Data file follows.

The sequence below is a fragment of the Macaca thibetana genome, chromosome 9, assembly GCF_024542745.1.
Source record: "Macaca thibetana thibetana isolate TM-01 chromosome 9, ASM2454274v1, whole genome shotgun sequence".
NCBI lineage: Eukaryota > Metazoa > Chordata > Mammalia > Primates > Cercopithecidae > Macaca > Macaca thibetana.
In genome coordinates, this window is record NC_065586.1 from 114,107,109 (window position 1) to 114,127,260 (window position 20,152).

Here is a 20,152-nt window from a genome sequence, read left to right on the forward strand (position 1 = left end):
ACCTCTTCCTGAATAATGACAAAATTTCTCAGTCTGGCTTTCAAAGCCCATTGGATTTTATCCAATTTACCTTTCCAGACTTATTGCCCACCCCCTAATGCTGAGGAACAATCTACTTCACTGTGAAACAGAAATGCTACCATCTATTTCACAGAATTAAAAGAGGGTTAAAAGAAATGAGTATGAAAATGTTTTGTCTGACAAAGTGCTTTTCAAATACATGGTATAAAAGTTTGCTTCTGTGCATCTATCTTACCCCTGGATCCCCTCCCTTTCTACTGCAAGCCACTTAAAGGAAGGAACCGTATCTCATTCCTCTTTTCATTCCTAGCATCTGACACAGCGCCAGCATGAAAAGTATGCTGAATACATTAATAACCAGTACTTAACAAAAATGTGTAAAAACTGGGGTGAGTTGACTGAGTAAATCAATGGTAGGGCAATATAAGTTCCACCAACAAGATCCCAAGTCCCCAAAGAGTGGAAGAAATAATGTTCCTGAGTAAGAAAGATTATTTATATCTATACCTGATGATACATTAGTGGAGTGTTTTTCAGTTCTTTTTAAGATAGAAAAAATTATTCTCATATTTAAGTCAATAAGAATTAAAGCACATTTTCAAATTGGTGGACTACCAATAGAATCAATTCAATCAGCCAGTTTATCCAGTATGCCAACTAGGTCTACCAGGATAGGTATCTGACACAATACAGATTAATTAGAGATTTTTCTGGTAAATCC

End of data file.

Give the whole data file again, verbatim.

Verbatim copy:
The sequence below is a fragment of the Macaca thibetana genome, chromosome 9, assembly GCF_024542745.1.
Source record: "Macaca thibetana thibetana isolate TM-01 chromosome 9, ASM2454274v1, whole genome shotgun sequence".
NCBI lineage: Eukaryota > Metazoa > Chordata > Mammalia > Primates > Cercopithecidae > Macaca > Macaca thibetana.
In genome coordinates, this window is record NC_065586.1 from 114,107,109 (window position 1) to 114,127,260 (window position 20,152).

Here is a 20,152-nt window from a genome sequence, read left to right on the forward strand (position 1 = left end):
ACCTCTTCCTGAATAATGACAAAATTTCTCAGTCTGGCTTTCAAAGCCCATTGGATTTTATCCAATTTACCTTTCCAGACTTATTGCCCACCCCCTAATGCTGAGGAACAATCTACTTCACTGTGAAACAGAAATGCTACCATCTATTTCACAGAATTAAAAGAGGGTTAAAAGAAATGAGTATGAAAATGTTTTGTCTGACAAAGTGCTTTTCAAATACATGGTATAAAAGTTTGCTTCTGTGCATCTATCTTACCCCTGGATCCCCTCCCTTTCTACTGCAAGCCACTTAAAGGAAGGAACCGTATCTCATTCCTCTTTTCATTCCTAGCATCTGACACAGCGCCAGCATGAAAAGTATGCTGAATACATTAATAACCAGTACTTAACAAAAATGTGTAAAAACTGGGGTGAGTTGACTGAGTAAATCAATGGTAGGGCAATATAAGTTCCACCAACAAGATCCCAAGTCCCCAAAGAGTGGAAGAAATAATGTTCCTGAGTAAGAAAGATTATTTATATCTATACCTGATGATACATTAGTGGAGTGTTTTTCAGTTCTTTTTAAGATAGAAAAAATTATTCTCATATTTAAGTCAATAAGAATTAAAGCACATTTTCAAATTGGTGGACTACCAATAGAATCAATTCAATCAGCCAGTTTATCCAGTATGCCAACTAGGTCTACCAGGATAGGTATCTGACACAATACAGATTAATTAGAGATTTTTCTGGTAAATCC